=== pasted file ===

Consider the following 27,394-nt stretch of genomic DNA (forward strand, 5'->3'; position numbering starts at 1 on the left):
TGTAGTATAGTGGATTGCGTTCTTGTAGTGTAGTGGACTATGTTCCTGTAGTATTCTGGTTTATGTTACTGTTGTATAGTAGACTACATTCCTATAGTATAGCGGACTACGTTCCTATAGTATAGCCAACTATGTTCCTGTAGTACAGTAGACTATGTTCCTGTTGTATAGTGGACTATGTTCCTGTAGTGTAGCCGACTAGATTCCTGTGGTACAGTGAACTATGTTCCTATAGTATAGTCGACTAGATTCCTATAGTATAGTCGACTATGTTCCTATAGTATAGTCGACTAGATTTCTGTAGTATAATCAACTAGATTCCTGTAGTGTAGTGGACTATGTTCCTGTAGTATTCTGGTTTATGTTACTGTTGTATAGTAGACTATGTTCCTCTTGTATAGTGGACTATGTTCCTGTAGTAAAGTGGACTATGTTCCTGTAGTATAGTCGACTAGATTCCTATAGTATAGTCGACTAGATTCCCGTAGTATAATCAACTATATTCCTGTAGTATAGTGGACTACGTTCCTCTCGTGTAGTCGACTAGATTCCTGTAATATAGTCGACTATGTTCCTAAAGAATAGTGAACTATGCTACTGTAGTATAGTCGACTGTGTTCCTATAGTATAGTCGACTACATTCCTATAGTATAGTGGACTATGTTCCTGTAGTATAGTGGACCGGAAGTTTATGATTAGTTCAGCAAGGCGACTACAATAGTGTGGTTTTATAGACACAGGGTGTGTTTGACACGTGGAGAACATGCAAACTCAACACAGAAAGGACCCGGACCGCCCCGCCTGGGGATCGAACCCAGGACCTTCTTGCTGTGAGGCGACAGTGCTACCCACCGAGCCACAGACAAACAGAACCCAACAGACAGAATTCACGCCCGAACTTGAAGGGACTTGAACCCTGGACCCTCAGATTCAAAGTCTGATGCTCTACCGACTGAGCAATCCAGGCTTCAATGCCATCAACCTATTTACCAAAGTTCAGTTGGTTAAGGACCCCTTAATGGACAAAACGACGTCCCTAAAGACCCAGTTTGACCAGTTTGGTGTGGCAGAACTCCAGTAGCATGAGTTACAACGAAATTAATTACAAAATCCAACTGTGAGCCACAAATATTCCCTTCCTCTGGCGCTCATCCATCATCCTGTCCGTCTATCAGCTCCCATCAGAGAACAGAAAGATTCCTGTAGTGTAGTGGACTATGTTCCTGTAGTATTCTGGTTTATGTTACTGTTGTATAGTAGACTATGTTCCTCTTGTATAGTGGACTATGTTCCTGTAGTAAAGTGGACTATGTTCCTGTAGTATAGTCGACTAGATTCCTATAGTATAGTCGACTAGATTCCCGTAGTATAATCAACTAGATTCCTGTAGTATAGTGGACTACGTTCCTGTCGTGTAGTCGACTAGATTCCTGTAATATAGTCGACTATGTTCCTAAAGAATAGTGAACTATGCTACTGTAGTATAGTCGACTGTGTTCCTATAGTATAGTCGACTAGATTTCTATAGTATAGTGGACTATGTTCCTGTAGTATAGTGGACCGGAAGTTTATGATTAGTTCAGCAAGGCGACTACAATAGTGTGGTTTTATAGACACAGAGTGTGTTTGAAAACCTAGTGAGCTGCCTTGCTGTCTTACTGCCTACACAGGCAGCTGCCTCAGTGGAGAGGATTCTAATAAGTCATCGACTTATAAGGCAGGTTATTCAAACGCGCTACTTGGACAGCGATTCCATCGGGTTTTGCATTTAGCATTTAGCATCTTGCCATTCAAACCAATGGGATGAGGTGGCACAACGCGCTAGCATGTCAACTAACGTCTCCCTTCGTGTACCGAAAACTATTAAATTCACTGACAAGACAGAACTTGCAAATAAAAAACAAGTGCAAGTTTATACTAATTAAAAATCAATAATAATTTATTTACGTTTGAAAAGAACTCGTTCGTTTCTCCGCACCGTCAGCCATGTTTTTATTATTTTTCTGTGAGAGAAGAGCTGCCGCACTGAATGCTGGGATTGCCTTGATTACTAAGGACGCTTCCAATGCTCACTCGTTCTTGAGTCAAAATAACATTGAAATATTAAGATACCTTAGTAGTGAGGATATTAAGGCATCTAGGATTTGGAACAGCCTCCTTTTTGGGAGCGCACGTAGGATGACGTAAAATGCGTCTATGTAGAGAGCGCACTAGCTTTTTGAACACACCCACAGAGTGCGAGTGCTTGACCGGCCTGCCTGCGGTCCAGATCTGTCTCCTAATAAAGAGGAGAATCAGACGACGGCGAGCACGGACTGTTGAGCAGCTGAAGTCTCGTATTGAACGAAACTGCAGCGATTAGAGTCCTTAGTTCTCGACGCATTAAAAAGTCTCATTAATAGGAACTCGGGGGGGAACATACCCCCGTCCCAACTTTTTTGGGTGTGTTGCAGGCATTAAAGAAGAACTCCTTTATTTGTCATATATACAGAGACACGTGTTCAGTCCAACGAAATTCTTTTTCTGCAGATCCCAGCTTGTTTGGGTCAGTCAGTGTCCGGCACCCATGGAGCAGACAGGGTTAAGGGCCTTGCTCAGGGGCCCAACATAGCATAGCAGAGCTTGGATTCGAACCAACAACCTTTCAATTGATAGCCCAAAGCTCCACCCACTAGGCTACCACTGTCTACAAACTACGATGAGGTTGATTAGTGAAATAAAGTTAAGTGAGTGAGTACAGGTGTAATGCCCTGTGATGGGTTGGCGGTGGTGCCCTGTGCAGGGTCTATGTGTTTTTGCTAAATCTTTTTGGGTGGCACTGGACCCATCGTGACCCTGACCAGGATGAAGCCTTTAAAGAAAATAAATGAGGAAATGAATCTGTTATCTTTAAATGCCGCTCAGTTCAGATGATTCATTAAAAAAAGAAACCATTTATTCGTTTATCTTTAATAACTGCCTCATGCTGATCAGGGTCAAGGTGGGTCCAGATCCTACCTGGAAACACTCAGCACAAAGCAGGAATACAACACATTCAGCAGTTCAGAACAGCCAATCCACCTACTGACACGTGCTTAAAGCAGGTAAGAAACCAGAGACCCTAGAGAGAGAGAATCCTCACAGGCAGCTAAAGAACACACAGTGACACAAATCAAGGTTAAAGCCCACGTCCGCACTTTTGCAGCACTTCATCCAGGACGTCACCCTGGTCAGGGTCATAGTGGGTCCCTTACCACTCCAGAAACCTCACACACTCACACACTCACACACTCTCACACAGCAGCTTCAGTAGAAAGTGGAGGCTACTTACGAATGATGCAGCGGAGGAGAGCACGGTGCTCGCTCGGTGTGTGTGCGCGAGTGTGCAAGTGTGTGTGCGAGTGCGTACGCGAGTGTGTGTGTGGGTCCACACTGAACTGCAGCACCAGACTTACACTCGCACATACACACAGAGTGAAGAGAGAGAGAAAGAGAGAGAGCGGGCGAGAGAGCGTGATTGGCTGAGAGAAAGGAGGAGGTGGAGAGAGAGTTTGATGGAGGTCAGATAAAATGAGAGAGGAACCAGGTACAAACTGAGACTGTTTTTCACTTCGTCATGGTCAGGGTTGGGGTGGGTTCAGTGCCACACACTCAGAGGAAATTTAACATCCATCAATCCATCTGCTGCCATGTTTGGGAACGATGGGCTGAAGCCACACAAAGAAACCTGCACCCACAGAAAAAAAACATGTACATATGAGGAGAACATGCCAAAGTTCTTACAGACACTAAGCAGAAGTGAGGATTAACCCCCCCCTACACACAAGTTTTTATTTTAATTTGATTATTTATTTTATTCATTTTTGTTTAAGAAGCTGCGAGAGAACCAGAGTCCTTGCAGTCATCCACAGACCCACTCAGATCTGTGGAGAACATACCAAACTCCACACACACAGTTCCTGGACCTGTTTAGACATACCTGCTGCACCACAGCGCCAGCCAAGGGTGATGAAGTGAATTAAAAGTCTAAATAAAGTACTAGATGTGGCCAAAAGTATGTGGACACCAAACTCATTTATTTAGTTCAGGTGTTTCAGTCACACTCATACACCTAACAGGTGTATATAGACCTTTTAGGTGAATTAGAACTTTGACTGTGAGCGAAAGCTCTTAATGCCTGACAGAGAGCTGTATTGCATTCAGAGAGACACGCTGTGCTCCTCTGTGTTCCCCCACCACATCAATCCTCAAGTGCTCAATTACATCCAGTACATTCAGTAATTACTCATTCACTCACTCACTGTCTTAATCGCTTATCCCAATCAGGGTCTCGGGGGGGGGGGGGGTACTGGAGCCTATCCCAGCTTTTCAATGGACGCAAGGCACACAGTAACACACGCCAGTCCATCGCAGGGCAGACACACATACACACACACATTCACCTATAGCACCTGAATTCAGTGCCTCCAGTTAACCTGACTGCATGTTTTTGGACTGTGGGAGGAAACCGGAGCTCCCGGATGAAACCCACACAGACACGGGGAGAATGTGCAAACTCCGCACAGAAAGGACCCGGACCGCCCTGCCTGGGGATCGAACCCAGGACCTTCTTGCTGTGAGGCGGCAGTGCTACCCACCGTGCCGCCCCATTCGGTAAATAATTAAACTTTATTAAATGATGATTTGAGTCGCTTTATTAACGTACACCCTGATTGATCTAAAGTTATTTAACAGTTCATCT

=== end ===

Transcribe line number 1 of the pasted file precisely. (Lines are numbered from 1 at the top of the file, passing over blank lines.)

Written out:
Consider the following 27,394-nt stretch of genomic DNA (forward strand, 5'->3'; position numbering starts at 1 on the left):